|The old Railway Board Building, Shimla,victorianweb.org|
It is quite interesting to note that in the by-gone era, the British were quite conscious about the safety of the buildings in which they worked and also the houses where they lived. One reason was buildings were mostly made of wood in certain parts of the empire. As oil lamps and fire-places were widely used, the structures were prone to fire accidents. So, safety was a primary consideration for important buildings throughout the British Empire. Consequently, the railway Board Building in Simla, now in Himachal Pradesh was designed to be structurally fire-resistant,
The Railway Board Building was built in 1896-97 and its engineer was one W. MacDonald who had worked on the iron-framed buildings. The unusual feature about this building is it was built with prefabricated cast-iron from the Bombay foundry of Richardson & Cruddas.
|Railway Board Building,Simla Flickr|
Originally built as offices for the Public Works Department of the Government of India, this building housed the PWD's Secretary and Accountant-General. In the later years, the Railway Board was the main occupant in 1923. Since then, it has been known as Railway Board Building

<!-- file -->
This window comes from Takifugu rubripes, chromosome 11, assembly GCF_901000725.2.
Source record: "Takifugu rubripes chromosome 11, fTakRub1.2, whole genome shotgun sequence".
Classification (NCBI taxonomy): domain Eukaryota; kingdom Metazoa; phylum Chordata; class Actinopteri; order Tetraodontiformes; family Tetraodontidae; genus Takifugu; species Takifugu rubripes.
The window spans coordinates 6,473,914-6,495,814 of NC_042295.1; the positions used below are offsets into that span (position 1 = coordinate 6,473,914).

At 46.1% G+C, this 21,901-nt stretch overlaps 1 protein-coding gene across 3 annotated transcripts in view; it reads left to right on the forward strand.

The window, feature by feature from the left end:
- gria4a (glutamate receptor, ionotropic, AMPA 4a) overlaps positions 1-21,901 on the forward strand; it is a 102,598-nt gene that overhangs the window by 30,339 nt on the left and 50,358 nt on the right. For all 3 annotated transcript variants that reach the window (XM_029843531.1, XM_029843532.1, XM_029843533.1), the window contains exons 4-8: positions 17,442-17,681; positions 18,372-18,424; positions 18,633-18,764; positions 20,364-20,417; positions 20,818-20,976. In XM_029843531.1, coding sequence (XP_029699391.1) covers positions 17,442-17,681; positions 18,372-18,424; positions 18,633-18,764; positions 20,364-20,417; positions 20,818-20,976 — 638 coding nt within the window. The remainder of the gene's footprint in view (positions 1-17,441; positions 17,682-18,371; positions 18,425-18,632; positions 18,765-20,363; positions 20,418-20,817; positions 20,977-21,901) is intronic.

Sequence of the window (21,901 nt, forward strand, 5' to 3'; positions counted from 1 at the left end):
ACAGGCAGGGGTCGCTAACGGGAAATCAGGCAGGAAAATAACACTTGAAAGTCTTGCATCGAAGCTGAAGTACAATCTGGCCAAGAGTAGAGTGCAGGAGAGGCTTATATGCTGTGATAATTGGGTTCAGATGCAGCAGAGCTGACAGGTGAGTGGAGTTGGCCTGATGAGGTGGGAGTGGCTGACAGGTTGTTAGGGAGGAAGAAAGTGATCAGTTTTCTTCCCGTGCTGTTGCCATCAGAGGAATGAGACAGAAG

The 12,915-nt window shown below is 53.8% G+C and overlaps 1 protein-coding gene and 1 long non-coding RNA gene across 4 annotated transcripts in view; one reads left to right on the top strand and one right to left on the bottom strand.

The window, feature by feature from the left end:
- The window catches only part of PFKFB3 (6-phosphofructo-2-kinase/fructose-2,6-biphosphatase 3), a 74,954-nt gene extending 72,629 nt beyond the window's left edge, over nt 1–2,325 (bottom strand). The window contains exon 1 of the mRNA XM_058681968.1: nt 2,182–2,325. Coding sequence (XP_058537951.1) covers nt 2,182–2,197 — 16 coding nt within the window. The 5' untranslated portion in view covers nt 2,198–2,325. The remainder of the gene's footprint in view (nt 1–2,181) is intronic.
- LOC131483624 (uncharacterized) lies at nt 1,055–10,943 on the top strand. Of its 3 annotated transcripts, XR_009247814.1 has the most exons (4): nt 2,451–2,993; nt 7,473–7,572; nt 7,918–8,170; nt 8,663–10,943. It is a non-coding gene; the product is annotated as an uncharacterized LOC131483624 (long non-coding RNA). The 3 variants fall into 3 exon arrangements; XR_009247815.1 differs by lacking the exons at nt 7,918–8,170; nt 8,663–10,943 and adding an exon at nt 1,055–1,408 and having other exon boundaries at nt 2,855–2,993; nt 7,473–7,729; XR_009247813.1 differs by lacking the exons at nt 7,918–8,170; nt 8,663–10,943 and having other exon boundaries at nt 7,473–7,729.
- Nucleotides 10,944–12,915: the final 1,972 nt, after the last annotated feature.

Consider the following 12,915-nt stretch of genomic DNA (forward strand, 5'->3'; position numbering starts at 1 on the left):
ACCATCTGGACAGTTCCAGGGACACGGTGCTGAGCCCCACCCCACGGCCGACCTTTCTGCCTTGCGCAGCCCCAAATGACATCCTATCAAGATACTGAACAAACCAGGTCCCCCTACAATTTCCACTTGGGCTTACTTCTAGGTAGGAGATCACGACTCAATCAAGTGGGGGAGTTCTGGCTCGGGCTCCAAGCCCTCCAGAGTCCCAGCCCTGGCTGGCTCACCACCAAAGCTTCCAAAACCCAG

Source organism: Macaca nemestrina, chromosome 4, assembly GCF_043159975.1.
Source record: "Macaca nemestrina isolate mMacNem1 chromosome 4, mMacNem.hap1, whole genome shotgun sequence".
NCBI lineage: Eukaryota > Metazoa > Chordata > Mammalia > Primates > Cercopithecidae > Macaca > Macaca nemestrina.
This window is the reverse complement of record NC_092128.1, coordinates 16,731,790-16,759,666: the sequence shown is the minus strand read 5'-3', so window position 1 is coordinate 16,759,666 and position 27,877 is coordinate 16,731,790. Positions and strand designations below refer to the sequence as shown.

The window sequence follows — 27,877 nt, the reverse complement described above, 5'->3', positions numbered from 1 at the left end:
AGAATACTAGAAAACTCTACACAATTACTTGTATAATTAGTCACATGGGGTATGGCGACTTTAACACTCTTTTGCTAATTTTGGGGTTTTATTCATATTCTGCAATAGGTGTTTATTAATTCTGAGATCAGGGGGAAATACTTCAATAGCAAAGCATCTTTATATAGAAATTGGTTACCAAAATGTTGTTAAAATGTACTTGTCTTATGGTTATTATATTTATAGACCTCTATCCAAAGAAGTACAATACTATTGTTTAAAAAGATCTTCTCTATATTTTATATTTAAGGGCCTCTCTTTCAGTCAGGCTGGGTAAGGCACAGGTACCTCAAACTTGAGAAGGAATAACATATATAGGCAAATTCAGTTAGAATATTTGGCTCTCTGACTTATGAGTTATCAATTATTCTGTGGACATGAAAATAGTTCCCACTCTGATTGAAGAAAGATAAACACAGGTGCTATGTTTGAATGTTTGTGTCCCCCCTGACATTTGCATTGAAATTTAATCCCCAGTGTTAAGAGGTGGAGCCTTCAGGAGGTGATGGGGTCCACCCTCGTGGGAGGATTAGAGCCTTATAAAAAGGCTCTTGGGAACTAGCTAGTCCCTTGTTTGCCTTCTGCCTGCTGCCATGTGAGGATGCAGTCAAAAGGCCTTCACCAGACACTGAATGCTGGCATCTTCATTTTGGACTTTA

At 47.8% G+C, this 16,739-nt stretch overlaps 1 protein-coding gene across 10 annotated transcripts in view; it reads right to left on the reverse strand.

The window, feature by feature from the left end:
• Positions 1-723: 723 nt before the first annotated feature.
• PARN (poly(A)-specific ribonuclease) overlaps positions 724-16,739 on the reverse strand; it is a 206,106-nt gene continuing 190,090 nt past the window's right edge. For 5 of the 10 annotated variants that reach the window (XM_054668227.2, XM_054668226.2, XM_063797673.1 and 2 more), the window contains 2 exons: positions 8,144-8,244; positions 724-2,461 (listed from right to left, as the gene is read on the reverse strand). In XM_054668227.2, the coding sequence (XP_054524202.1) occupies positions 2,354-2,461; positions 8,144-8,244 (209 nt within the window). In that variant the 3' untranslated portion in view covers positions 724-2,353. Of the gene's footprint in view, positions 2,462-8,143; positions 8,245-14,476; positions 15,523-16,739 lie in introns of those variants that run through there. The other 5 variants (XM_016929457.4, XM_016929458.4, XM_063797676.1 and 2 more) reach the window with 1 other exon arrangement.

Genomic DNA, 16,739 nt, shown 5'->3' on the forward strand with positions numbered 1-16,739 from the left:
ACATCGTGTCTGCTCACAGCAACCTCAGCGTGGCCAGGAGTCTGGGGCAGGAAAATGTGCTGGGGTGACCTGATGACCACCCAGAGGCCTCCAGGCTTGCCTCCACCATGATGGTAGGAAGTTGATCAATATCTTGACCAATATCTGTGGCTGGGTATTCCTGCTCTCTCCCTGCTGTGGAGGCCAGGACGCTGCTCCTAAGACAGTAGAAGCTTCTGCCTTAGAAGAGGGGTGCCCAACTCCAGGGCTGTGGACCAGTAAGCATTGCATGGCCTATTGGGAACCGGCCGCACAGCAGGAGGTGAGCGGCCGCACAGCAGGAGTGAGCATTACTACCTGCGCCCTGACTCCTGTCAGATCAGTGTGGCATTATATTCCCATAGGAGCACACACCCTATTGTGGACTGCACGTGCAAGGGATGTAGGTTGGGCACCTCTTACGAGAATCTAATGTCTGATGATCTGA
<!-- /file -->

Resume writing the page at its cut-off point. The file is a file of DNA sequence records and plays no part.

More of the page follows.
Simla has many colonial buildings made of wood and were prone to fire accident. Iron-framed structures were fire proof and much cheaper than wooden structures. Ellerslie, yet another structure in Simla uses similar technique. The building has four levels, one is visible above the road level with one side exposed, going down hill, it has three basements. A fire mishap took place on 10 Feb,2001 on the top floor. Thanks to the sturdy original construction. The blaze did not affect the structure; its facade is as imposing as ever. The 2001 blaze proved the fire-resisting capacity of this colonial building. Presently, it houses many of the Central Government Offices.